The San Diego Padres were one of the four teams that joined Major League Baseball in 1969, along with the Seattle Pilots (Milwaukee Brewers), Kansas City Royals, and Montreal Expos (Washington Nationals). Despite their relative youth, they’ve already retired five numbers, second-most among expansion teams. And so, they become the next team covered in the Retired Numbers Series; what does the future hold for the Padres and their honored players?
Some quick notes on the stats: the two most prominent stats I used are similarly named. Both are called WAR, or Wins Above Replacement. They both try to account for every part of a player’s game, including, but not limited to: offense, defense, position, and playing time. So, it is a counting stat, like hits or home runs (with the small difference that bad seasons can actually decrease your WAR, if you are worse than a replacement player). WAR credits a player with how many wins they have provided to their team. They aren’t perfect, but for my purposes (a single number showing roughly how good a player has been), they work perfectly.
There are two major sites that provide WAR, Baseball-Reference (henceforth called bWAR) and Fangraphs (fWAR). The two are mostly the same, with the biggest difference coming from the different fielding stats the two use. Fangraphs has a fairly good summary of what makes up WAR and how it is calculated (for those wanting a more general summary, the introduction works just fine). Pitching is slightly different: Fangraphs’ WAR for pitchers only goes back to 1974, so for my purposes, I stuck to just bWAR for them.
So far, the Padres have retired five numbers. The first came in 1988, the Padres’ twentieth season, in honor of Steve Garvey. No. 6, Garvey was a leader on San Diego’s first pennant-winning team back in 1984. Even with that, though, his best days were behind him by the time he made it to San Diego; his five seasons there (1983 to 1987) only accounted for 0.3 of his 34.4 career bWAR and 2.0 of his 42.5 fWAR.
About a decade later, the Padres honored their second number, 35, in honor of pitcher Randy Jones. Jones pitched in San Diego for his first eight seasons, spanning from 1973 (the team’s fifth season, making him one of their first franchise players) to 1980. He retired two years after that. Those eight seasons represented 19 bWAR-his two seasons as a Met actually subtracted from that value.
Four years later, the team retired no. 31 for Hall of Fame outfielder Dave Winfield. Winfield, who also started as a Padre, is second in team history in both fWAR (32) and bWAR (30.5). In total, he amassed 59.4 bWAR and 67.7 fWAR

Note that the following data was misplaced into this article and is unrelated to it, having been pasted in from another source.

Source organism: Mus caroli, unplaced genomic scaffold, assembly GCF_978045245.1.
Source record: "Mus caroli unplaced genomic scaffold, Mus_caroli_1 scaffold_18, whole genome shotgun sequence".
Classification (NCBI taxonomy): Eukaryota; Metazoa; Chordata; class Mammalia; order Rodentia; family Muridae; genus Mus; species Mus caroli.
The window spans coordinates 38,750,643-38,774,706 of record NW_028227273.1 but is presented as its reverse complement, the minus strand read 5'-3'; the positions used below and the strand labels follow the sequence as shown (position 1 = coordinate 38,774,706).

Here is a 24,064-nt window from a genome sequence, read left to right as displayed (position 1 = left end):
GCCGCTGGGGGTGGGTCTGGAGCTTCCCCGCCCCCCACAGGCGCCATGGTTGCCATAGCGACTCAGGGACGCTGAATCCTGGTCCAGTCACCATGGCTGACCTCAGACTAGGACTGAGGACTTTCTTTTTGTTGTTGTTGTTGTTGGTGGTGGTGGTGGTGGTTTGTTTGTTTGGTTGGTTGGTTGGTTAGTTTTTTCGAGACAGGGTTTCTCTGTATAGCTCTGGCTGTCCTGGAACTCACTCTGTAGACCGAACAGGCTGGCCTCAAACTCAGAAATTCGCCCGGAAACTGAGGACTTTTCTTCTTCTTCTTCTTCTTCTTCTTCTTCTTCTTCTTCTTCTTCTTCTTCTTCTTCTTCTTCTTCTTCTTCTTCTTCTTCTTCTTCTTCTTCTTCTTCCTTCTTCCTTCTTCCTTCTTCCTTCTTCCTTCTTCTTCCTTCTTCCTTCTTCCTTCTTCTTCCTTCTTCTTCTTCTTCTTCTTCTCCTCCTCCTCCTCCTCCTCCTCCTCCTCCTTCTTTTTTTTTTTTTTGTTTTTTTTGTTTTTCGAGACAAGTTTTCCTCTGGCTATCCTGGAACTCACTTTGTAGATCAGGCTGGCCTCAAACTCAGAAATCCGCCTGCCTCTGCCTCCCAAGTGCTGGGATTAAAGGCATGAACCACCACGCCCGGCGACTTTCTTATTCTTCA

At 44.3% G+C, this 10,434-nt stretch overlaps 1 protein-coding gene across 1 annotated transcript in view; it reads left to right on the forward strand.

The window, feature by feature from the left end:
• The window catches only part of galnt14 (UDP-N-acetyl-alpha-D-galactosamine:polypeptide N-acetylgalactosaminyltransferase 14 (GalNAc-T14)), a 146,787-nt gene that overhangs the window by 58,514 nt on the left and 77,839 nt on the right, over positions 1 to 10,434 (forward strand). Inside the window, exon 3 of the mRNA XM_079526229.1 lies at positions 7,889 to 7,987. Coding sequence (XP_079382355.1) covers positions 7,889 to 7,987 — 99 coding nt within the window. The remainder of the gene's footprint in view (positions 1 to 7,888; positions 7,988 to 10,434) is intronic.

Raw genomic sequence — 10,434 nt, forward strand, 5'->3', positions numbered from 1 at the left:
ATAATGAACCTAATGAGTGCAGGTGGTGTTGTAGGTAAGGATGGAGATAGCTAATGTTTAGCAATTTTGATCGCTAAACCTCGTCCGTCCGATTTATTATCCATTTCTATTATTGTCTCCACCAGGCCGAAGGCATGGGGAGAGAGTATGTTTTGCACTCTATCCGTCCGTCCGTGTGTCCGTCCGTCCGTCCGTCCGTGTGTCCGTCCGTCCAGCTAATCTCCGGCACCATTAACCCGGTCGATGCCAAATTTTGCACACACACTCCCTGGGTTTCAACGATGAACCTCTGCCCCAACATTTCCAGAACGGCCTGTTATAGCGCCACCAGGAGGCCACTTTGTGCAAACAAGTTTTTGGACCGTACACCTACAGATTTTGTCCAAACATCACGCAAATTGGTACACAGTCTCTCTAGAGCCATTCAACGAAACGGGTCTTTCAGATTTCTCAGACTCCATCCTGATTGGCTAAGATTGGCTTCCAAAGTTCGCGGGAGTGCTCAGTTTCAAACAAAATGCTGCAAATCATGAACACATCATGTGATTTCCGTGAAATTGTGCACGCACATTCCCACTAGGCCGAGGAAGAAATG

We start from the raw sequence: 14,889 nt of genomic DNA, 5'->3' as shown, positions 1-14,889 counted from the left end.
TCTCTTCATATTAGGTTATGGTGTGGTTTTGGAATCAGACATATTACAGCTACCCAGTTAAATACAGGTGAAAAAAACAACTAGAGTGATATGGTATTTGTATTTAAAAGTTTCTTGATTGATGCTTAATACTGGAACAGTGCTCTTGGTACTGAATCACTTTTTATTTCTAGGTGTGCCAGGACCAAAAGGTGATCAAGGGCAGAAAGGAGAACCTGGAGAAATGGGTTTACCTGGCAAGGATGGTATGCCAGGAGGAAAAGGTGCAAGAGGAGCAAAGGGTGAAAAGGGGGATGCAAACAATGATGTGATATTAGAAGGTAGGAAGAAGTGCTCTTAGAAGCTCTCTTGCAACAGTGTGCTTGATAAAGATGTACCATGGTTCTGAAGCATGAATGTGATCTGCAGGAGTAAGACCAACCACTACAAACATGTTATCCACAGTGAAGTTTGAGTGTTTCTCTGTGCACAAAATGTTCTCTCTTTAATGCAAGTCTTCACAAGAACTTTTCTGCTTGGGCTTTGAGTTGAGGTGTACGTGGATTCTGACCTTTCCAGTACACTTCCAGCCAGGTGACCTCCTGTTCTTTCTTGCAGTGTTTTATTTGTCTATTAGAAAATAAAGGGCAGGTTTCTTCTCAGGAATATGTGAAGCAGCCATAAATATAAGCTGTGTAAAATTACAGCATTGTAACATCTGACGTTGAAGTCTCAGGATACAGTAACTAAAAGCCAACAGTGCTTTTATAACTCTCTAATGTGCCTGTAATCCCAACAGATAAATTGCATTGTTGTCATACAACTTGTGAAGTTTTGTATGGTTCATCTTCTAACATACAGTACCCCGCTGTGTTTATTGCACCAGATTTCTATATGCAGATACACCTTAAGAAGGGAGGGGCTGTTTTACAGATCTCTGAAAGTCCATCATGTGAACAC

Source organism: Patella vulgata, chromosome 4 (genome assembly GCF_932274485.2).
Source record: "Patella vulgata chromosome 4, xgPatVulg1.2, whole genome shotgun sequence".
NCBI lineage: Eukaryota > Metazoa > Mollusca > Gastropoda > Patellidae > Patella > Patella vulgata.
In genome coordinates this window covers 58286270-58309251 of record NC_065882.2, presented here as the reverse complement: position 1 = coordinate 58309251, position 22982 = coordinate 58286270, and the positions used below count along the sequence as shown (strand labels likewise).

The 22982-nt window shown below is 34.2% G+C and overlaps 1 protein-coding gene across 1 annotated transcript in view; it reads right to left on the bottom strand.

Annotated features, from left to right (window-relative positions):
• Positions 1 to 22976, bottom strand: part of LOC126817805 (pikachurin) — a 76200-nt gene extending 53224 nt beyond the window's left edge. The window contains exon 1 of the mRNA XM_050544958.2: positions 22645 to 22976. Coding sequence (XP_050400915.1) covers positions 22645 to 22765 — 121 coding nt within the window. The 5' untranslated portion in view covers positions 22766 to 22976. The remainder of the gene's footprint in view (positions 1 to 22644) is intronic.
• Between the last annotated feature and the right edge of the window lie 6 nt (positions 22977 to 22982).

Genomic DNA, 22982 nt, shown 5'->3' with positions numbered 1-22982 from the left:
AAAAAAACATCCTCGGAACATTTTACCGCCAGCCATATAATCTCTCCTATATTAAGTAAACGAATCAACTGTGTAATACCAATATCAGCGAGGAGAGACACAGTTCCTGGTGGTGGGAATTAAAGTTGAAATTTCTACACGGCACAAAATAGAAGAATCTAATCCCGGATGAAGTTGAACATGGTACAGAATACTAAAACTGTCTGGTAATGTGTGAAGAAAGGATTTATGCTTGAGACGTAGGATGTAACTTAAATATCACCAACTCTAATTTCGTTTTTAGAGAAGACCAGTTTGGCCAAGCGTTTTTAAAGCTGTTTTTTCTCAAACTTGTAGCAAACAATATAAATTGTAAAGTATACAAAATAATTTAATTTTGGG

Franchise star Tony Gwynn's 19 came fourth. The move came in September 2004, almost halfway in between his retirement and his induction into the Hall of Fame. All twenty of his seasons came in San Diego, which includes all 65.3 of his bWAR and all 68 of his fWAR. Both numbers lead the franchise.
Finally, former all-time saves leader Trevor Hoffman had his no. 51 retired in 2011. From 1993 to 2008, he served as the Padres closer, totaling 552 of his 601 career saves during that time. He also leads all Padres pitchers in bWAR, at 25.0.
When looking at teams’ standards, there are three different categories I can use to compare: bWAR versus fWAR; value accrued with the team versus career value; and the average WAR of honorees versus the median WAR.
The Padres rank in the bottom quartile in every category except for median career fWAR, where they rank in the exact middle. This isn’t anything too ground-breaking; most expansion teams rank below the original sixteen teams due to their comparably shorter histories.
On a straight total basis, the Padres’ five retired numbers puts them in a three-way tie for eighteenth place overall with the Angels and Athletics. As previously mentioned, only the Astros have retired more numbers among expansion teams.*
The Padres have already done a good job of honoring their top players. Gwynn and Winfield are one-two in both bWAR and fWAR. Number three in both categories is still active: Adrian Gonzalez. He only played five seasons with them, but in that time, was worth 19.1 bWAR and 22 fWAR. While it’s impressive that he managed all that in such a short time, that relative shortness probably hurt his chances, as does the fact that he now plays for a nearby rival.
Normally, I would say the third-best player in team history stands a decent chance, but Gonzalez also rates far lower than most other teams’ third-best hitters. He still probably has an at-least even chance, though, just based on the Padres’ precedent. There’s also a very real chance that his time in San Diego outweighs his time with any other team.
Curiously, both methods have the same clump of players ranked fourth through eleventh. They don’t agree exactly in order, though. Gene Tenace rates the highest in both, at fourth in bWAR (18.9) and sixth in fWAR (20). Like Garvey, he’s best known with another team; he played eight years in Oakland, compared to only four in San Diego.
I would imagine Garvey was unique, in that he got his number retired in spite of his short career and longer tenure in another city. I’m not sure I expect it to happen again, especially since it’s been three decades since Tenace’s last game with no indication that he’ll get his number retired to date.
Brian Giles actually rates fourth in fWAR, at 21. He’s eighth in bWAR, though, at 16.0. It’s worth noting that his final year actually brought his WAR down by two wins in both systems. Even more, Giles was actually a native of Southern California, giving him the added appeal of a hometown hero. He did play more seasons in San Diego than anywhere else, although his best seasons came in Pittsburgh. His career numbers were good enough that they would increase the Padres numbers in those regards, too.